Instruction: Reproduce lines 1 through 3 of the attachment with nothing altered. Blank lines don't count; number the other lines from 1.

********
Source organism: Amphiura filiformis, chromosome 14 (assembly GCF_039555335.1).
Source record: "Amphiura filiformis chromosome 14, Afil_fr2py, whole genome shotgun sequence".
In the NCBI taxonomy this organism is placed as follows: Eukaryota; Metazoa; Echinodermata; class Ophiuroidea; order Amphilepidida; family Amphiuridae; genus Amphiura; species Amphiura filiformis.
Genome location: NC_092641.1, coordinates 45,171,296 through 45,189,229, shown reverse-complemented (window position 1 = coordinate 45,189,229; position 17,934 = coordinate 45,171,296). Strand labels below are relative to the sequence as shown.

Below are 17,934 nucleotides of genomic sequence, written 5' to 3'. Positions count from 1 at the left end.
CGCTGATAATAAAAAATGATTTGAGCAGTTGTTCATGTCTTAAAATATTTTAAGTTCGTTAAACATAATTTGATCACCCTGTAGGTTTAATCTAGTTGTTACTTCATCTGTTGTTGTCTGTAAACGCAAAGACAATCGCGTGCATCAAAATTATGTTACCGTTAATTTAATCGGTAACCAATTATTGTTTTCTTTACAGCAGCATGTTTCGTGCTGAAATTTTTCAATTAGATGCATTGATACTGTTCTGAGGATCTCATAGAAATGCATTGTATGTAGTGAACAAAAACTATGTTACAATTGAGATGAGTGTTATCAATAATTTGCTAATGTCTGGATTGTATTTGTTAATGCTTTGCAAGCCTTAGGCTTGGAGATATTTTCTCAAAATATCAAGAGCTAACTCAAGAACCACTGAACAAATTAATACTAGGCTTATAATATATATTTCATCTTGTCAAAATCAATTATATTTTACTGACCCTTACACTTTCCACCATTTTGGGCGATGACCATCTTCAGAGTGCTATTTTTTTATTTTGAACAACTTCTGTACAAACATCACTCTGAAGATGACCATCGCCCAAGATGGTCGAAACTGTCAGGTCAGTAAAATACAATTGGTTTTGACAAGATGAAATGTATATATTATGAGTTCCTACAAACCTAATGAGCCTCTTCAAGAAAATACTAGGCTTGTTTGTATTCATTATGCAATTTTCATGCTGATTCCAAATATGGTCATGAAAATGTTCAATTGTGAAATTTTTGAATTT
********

Source organism: Amphiura filiformis, chromosome 14 (assembly GCF_039555335.1).
Source record: "Amphiura filiformis chromosome 14, Afil_fr2py, whole genome shotgun sequence".
In the NCBI taxonomy this organism is placed as follows: Eukaryota; Metazoa; Echinodermata; class Ophiuroidea; order Amphilepidida; family Amphiuridae; genus Amphiura; species Amphiura filiformis.